Tight end is one of the few position groups at Nebraska that didn’t lose a single contributor from last season, which means this offseason was all about building off of what they did in Year 1. That started in the weight room, and early returns are good.
“I like where they are mentally and also physically right now,” tight ends coach Sean Beckton said during Week 2 of fall camp. “Obviously the weight room has paid off for all of them across the board, even Chris Hickman, a freshman that just got here. You can tell from the spring and to where he is today, as far as the strength factor with him. Obviously he’s got to pick up a little bit of weight but across the board those guys are playing with a lot more physicality and a lot more grit. That’s been one of the things we’re emphasizing throughout this training camp, a little bit more grit and fight as a team and I think so far those guys have stepped up and done that.”
Hickman enrolled early and got a mental head start on making the transition to college football, but recovery from a high school injury prevented him from taking part in spring ball. Travis Vokolek, the transfer from Rutgers, is an important long-term addition, though he’ll have to sit out this season.
The other newcomer isn’t really a newcomer as he’s heading into his second year in Lincoln, but redshirt freshman Katerian LeGrone only played in three games last season and recorded one each for 8 yards.
“The biggest thing is he’s playing a lot faster in the offensive scheme,” Beckton said about the 6-foot-3, 245-pound LeGrone. “On offense, he knows what’s going on and now he’s letting his athleticism and the development he’s gained over the summer as far as the strength and speed has really, really improved his game. He’s a lot leaner as far as his body type now so he can run longer and he’s in better condition, so he’s starting to produce for us.”
Still, the core of that room is the three guys who played the majority of the snaps last season — starter Jack Stoll, a junior, and redshirt sophomore towers Austin Allen and Kurt Rafdal. Increasing the tight ends’ production is certainly one of the coaching staff’s goals heading into 2019, but Beckton wants to see more than just catches from that trio.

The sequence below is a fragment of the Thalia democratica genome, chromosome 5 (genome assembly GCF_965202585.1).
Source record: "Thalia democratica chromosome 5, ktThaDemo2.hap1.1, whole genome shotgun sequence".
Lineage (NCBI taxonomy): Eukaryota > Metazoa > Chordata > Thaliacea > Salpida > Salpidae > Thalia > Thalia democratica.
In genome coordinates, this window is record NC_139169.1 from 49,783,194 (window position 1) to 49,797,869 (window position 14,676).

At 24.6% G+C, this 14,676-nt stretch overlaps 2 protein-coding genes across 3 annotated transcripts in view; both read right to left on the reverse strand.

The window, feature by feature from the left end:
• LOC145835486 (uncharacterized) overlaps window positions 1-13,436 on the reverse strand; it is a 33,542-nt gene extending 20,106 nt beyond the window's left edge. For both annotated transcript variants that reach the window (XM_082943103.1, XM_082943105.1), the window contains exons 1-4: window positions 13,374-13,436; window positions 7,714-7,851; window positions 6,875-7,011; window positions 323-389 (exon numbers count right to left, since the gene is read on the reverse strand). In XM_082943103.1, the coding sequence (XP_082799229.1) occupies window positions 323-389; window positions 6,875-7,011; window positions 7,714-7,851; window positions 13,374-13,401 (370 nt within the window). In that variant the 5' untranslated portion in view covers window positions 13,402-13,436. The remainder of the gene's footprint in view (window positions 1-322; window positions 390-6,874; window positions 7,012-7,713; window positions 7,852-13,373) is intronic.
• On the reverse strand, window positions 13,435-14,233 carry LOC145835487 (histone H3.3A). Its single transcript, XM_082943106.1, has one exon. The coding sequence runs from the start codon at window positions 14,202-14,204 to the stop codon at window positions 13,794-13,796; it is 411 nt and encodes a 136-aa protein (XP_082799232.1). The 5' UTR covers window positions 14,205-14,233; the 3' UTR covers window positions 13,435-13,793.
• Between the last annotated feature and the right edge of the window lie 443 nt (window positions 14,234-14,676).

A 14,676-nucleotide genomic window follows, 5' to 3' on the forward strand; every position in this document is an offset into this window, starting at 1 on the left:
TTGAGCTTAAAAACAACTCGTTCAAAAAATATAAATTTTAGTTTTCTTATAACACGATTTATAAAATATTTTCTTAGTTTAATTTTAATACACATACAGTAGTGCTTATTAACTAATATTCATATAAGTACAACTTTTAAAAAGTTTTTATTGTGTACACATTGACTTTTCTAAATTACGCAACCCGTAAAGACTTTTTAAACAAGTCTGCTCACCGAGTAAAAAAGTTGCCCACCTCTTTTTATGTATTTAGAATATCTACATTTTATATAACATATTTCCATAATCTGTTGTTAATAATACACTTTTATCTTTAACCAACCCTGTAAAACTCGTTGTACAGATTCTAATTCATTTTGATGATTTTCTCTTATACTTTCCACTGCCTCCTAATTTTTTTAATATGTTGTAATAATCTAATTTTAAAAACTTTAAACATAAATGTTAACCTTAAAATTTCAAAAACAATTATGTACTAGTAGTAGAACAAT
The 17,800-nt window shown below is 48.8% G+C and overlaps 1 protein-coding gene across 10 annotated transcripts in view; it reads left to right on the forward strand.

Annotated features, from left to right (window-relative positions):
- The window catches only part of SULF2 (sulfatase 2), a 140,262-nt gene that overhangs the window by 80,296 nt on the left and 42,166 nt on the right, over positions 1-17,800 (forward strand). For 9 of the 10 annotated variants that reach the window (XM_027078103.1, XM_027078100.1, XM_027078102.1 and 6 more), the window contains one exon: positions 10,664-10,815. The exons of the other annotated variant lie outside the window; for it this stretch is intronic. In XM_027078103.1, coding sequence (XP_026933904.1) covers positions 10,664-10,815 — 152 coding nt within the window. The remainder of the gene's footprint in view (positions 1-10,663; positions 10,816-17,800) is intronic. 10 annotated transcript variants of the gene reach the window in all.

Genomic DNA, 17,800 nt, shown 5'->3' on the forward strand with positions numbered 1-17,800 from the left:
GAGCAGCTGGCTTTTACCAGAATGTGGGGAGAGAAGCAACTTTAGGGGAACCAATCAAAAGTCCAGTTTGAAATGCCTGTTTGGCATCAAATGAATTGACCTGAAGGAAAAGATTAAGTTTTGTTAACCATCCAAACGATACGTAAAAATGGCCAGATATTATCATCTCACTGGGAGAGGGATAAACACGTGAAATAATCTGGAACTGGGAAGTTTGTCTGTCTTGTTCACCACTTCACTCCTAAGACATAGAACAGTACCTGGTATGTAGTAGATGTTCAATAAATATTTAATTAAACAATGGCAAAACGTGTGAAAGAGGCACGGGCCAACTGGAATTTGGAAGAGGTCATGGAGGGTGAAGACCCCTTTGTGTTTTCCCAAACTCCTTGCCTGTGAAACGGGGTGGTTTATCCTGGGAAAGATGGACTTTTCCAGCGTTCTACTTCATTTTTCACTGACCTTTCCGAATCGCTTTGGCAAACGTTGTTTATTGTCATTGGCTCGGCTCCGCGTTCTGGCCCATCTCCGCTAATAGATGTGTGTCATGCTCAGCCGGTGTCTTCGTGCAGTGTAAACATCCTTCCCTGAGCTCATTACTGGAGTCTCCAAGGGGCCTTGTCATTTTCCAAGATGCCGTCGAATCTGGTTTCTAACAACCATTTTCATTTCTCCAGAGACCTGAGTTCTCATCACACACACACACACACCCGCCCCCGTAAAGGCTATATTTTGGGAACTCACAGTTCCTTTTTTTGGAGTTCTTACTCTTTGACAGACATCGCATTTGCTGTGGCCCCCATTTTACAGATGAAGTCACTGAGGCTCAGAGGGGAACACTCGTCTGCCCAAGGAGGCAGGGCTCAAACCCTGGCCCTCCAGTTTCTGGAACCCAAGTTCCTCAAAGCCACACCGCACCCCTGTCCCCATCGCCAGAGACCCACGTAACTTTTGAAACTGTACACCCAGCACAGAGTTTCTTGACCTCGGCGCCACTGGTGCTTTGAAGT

“Those guys are doing extremely well,” Beckton said. “We’ve spent a lot of time and emphasis on those guys being more leaders as a team and also as a position group. Really, offense, defense and special teams we need more leaders as a whole, across the board, for our team to be more successful.”
One player who has been a pleasant surprise in that area for Beckton? Allen, the 6-foot-8 tight end from Aurora, Nebraska.
“He’s really been more vocal, really helped some of the young guys — not necessarily the tight ends, but across the board, across the team,” Beckton said. “He’s really stepped his game up and really, really encouraged guys and also, when things aren’t going well, getting on the entire team — offense, special teams and defense — to really, really try to increase the attitude and effort on the football team.”
Allen spent most of his snaps last season as a blocker. He caught just two passes, though he did turn those receptions into 54 yards. With a year in the system under his belt, Allen said he feels ready to make a bigger impact.
“Last year there were a lot of times, going into camp, where there were stressful situations and I was like ‘Oh gosh, what am I going to do? I’ve got to know what I’m going to do right now.’ This fall camp, there’s no stress,” Allen said. “[Strength and conditioning coach Zach] Duval got us right this summer. We worked even harder than we did last summer. There’s no stress, so we can go out there now and just know what we’ve got to do and dial in on our technique and that’s really helped me just have no fear out there.”
When Allen arrived on campus, he was listed at 210 pounds. He;s gained more than 40 pounds since then and the added strength has played a big a part on Austin’s growth as his familiarity with the offense.
“Right now, I think he’s probably about 255,” Beckton said. “He’s kind of hovering between 250 and 255 and I’d like to try to keep him right in there in that range, try to keep him lean but also increase his strength levels. The biggest thing we’ve noticed as a whole staff is how strong he’s gotten physically. He’s playing better with his hands and playing with a lot better pad level. At 6-8, it was tough trying to get your body in the right position as far as leverage and he’s done a good job as far as understanding that. He spent a lot of time this summer critiquing himself; there are some individual drills that we had him look at to really, really get himself honed and he’s playing with a lot better base and a lot better physicality right now.”
Allen said his primary focus this offseason was on attacking defensive linemen, and the added muscle and improved leverage has helped with that.
“Last year I felt myself a lot stepping up the line in run fits,” Allen said. “Now I’m going to strike you and get into my fit, I’m going to drive you and get into my fit. That was the biggest part I’ve been trying to work on.”
Allen said Nebraska has been using a lot more two-tight end sets in practice. For that to translate to the games, the coaches need to see more out of the guys behind Stoll, and midway through fall camp, it seems like Allen is making a strong push for more playing time in 2019.
Jacob is in his third year with Hail Varsity covering Husker athletics. He has also written extensively for SB Nation’s Bright Side of the Sun and The Creightonian. His love of basketball can best be described as an obsession and if you need to find him, he’s probably in a gym somewhere watching, coaching or playing hoops.